What is Abandonment?
In the business world, abandonment refers to the purposeful surrender of ownership of an asset.
How Does Abandonment Work?
For example, let's assume that Company XYZ owns an oil processing facility in Nigeria. The government has become very unstable there, and because the company cannot lift up and move the facility, it abandons the property and leaves the country. In doing so, it may be able to recoup some of the costs via tax deductions or other measures, but Company XYZ has surrendered its ownership of the facility.
People who trade commodities and other items using forward contracts also might be able to abandon the underlying assets by undertaking another trade that avoids having to take delivery of the assets.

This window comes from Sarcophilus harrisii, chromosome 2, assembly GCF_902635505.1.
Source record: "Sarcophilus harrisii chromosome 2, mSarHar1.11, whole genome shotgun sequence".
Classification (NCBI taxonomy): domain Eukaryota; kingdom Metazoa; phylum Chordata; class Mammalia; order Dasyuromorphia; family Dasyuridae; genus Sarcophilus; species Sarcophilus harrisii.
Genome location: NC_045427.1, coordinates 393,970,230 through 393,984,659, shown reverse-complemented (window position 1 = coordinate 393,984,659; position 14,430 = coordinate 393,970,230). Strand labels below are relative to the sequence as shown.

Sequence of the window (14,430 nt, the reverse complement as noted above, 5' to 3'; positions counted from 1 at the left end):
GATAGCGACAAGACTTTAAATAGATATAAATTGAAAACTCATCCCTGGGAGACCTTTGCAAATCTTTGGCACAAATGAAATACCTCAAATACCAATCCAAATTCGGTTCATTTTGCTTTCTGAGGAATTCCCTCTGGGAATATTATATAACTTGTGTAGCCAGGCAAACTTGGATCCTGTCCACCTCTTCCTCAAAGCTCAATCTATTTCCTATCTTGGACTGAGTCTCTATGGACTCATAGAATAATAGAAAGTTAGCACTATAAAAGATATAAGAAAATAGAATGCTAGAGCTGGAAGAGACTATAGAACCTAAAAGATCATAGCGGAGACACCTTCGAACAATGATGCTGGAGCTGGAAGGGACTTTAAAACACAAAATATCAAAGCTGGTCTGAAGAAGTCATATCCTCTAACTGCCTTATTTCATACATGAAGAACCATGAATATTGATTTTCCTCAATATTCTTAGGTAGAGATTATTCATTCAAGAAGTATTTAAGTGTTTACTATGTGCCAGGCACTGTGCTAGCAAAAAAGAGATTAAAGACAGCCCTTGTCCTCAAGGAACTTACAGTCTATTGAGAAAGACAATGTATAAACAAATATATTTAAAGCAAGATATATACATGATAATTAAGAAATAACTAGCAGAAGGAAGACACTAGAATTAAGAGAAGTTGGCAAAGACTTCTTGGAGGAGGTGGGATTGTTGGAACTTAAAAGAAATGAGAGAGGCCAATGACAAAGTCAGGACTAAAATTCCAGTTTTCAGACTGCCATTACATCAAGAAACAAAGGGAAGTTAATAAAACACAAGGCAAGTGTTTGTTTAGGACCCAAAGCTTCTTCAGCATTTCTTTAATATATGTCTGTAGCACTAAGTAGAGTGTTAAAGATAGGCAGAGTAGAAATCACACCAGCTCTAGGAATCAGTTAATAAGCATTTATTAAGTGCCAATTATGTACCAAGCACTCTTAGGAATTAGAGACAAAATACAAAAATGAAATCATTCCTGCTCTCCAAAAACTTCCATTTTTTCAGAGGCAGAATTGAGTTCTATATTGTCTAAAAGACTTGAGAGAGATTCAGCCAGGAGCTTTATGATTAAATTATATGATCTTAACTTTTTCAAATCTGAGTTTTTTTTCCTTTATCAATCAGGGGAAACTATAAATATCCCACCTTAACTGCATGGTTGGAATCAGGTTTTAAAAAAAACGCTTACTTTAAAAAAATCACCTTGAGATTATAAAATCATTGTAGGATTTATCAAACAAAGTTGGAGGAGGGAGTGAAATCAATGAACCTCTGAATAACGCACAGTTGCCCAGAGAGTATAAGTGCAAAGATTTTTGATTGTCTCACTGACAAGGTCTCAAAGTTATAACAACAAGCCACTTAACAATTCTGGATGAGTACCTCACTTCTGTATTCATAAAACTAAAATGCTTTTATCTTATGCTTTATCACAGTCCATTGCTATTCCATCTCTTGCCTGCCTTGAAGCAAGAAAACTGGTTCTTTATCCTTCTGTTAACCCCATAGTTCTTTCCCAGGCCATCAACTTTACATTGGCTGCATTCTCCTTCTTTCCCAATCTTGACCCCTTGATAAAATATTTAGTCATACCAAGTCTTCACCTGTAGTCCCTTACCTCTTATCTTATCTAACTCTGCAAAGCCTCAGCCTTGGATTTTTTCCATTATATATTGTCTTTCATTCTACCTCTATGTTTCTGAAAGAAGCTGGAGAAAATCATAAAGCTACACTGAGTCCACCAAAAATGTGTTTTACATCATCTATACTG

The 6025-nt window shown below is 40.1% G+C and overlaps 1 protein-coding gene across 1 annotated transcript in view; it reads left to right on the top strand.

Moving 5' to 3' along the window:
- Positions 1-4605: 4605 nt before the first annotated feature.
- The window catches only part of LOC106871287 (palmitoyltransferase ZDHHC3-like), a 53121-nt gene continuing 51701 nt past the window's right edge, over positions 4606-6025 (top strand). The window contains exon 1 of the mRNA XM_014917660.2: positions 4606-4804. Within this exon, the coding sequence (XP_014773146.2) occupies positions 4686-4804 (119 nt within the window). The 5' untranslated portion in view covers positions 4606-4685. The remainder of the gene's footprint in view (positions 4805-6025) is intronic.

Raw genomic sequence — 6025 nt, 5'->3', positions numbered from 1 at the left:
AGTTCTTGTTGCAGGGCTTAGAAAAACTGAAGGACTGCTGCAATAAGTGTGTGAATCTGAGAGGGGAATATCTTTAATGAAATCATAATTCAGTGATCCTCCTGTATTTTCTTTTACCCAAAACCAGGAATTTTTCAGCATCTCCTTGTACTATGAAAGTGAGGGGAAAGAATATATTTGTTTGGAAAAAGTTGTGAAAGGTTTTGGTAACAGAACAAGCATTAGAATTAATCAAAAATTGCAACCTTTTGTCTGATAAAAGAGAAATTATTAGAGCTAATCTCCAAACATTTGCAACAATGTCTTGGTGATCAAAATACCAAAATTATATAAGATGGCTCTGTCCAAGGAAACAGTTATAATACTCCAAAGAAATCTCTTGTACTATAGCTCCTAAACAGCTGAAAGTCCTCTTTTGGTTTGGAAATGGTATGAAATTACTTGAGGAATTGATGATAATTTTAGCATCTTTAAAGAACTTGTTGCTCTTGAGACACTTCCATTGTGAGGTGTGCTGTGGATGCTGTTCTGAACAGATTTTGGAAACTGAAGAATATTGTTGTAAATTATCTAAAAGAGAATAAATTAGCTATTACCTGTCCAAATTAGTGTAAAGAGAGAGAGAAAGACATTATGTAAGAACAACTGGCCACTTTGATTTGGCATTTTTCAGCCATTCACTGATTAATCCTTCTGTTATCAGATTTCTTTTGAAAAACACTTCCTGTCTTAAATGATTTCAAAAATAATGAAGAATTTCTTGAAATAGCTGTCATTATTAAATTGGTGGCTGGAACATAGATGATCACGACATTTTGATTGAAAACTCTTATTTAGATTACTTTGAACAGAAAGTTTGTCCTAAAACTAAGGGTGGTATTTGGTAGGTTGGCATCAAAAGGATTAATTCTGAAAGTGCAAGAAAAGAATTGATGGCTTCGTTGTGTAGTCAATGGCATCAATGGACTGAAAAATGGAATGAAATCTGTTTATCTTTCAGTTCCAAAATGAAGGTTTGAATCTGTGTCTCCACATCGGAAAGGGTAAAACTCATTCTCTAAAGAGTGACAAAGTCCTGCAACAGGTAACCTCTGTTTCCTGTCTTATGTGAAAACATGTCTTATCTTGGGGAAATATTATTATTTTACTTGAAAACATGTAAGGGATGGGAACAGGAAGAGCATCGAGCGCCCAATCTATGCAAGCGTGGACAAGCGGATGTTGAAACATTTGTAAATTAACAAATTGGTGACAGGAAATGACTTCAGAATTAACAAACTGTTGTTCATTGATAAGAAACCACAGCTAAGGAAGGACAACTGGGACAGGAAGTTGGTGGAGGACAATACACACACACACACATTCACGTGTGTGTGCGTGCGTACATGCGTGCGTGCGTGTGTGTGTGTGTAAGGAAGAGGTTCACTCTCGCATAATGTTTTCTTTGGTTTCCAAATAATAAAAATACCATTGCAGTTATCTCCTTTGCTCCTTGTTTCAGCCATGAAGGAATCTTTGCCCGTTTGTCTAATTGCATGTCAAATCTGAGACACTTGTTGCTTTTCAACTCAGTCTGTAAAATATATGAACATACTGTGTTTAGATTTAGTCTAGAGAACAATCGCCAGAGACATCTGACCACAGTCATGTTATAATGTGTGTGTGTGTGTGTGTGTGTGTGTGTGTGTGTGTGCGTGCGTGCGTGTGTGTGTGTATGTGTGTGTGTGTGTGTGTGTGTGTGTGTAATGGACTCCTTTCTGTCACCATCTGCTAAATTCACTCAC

Why Does Abandonment Matter?
Abandoning assets is not as easy as abandoning an empty candy wrapper in the street. Companies often have to calculate the abandonment value of the assets they have left behind or that no longer have financial value, and usually they must get permission from various government entities to let go of physical assets. Financial Accounting Standards Board (FASB) Statement 71 provides guidance about how companies are to account for abandoned property.